A Nibble from the Dr.
More on the Beatles
Almost two years into this Substack, and with a manuscript still to be finished, I have been burning less of the shore of late than I would prefer. Fear not: my little hamster hands are busy on a new post about horror and media, but to tide over readers who do not have a paid subscription, I wanted to share a bit from my only post last month: the eleventh edition of the subscribers-only letters column “Ask Dr. D.,” which ran on January 18.
When I started inviting questions for the feature, I was expecting softballs like, What’s the best Philip K. Dick novel, or What’s your favorite ride at Disneyland? or Who makes the tastiest burrito in the Mission? Instead I got questions about the nature of philosophy, or the origins of patriarchy, or my spiritual motivations, or stuff like “What is the deepest question you could possibly ask?” So “Ask Dr. D.” winds up being at least as longish and substantial as my other posts. Since readers seemed to enjoy my recentish Fab Four post “Beatles and Blotters”, I thought I would share my Dr. D. response to a follow-up Beatles question.
— Dr. D.
I just listened to your Rebel Wisdom podcast episode about the Beatles and I am intrigued to hear more of your thoughts about how there’s no “space” for cultural breakthroughs like we had in the ‘60s, that it’s all now narrowcasting. How’d we get into this jam and how do we get out? Or do we just have to wait patiently like Taoist exiles in the mountains for the time to be right again? — Bill
I have two related ideas here about the relationship between culture and “space” (really, space-time) within technologically mediated society. The first I think is pretty uncontroversial. Part of the reason so many of us were attracted to Get Back was not just that it was an amazing film, but that it allowed people today—suffering through the splintered and algorithmically managed multiplex of media flows that shatters our sense of “consensus reality”—to flashback to a time when a single creative and dynamic band could seize the hearts of so many different people around the world. In other words, part of our Beatles “nostalgia”—a complex term, worthy of nuance and qualified respect—is a longing for the ability of a small group of creators to simultaneously make aesthetic breakthroughs and to act as a magnet or glue powerful enough to focus people emotionally and cognitively in a complex but also fractured society.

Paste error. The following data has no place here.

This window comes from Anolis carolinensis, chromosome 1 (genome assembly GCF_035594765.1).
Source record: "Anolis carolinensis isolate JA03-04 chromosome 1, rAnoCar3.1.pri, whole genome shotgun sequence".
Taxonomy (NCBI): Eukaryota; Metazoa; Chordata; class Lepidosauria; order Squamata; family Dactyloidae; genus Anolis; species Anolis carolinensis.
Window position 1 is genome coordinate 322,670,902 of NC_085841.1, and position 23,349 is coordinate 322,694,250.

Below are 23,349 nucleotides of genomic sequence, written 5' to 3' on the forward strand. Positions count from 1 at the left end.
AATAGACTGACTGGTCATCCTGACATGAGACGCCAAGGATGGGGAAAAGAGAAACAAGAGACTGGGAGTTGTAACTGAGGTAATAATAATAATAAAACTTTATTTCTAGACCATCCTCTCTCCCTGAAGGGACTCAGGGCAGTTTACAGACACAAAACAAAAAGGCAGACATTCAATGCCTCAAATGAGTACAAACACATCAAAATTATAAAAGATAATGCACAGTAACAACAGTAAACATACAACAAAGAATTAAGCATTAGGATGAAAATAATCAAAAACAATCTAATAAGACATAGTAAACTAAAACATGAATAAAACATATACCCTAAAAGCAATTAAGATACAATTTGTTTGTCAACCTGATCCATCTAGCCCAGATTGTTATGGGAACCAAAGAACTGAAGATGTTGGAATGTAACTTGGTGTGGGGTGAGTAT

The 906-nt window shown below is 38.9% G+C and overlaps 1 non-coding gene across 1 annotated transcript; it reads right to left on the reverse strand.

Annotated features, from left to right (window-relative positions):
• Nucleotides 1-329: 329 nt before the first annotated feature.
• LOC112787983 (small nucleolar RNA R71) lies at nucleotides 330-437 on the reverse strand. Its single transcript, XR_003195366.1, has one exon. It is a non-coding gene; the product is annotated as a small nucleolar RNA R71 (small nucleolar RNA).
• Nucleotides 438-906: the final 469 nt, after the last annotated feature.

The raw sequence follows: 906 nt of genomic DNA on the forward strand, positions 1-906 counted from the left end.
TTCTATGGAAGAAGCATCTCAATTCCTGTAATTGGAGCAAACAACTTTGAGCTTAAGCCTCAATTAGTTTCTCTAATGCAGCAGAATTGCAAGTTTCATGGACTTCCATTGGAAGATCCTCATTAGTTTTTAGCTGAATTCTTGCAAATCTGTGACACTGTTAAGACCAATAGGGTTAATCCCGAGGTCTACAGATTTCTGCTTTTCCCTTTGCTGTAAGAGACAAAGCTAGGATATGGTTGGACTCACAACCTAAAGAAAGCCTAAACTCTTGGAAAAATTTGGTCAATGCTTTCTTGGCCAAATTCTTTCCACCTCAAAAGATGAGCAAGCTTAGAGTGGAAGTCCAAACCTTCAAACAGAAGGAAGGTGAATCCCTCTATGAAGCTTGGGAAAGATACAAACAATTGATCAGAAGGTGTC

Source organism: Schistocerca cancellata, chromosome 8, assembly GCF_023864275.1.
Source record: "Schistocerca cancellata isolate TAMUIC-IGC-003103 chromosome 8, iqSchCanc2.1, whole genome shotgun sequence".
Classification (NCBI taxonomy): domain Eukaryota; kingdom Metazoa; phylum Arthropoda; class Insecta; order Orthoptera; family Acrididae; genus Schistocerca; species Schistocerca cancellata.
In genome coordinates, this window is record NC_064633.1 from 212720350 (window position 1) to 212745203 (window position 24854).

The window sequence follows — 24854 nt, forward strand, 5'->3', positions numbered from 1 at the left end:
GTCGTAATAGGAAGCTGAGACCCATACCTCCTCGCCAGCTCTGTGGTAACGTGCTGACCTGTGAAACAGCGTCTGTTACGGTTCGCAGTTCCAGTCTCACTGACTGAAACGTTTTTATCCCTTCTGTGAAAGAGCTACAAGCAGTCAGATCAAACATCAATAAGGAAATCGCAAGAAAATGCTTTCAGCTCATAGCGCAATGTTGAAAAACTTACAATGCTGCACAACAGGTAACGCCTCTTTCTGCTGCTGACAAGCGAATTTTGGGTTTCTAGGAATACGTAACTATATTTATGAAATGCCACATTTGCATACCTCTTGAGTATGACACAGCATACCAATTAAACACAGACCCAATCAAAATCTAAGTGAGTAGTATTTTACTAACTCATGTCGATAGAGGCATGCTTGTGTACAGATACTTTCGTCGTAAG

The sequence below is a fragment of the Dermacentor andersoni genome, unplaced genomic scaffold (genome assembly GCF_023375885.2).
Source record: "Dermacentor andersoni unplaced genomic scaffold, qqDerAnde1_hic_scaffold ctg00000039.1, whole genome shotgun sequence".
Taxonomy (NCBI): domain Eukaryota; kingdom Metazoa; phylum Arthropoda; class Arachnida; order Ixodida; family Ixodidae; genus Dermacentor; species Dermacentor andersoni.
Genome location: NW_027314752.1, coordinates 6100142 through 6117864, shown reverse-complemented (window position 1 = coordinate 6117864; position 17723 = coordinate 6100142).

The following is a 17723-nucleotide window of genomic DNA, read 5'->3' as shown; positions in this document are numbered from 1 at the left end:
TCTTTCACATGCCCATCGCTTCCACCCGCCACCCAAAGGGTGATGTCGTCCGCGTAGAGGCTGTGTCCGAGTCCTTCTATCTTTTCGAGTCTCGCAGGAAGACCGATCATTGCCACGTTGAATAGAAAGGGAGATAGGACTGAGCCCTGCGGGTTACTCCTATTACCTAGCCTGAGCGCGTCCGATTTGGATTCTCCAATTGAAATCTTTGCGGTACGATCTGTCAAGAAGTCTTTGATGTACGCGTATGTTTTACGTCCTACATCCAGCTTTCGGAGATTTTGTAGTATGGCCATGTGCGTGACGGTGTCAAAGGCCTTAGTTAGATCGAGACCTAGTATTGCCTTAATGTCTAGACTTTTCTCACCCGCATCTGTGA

That glue, and the loss of it, is no joke. Consider TV news, at least in America. There was an enormous range of political positions in America in the middle of the 1960s, from Illuminati-spooked right-wingers to old-school Reds, from civil rights warriors to acid-gobbling corporate Republicans, from racist southern Democrats to East Coast peaceniks, from drop-out bohemians to science-fiction libertarians. But pretty much everyone watched Walter Cronkite, the anchor on CBS Evening News. Or if they didn’t, they felt his presence. He not only reported the news but did so with an aura of decency that could simulate a center which in some important ways didn’t exist. But that’s the point: virtual or not, this living icon still had the effect of orienting sense-making for multiple sectors of society. When he closed the news with the phrase “and that’s the way it is,” you knew that, whatever was actually happening, and even if what was actually happening was not on the news, there was still a way that “it is.”
That’s why the one beef I had with Rob Sheffield’s otherwise wonderful take on Get Back in Rolling Stone was his comment that the only boring thing about the doc were the interviews with ordinary Londoners on the street. I disagree. I think these chats were exceptionally important, and probably recognized as such by Jackson, precisely because they were mostly boring interviews with ordinary people, not just the charming Apple Scruffs, but also older Londoners who just stumbled into liking the Beatles, maybe because their kids brought the records home, or because they stirred the embers of a fading British pride.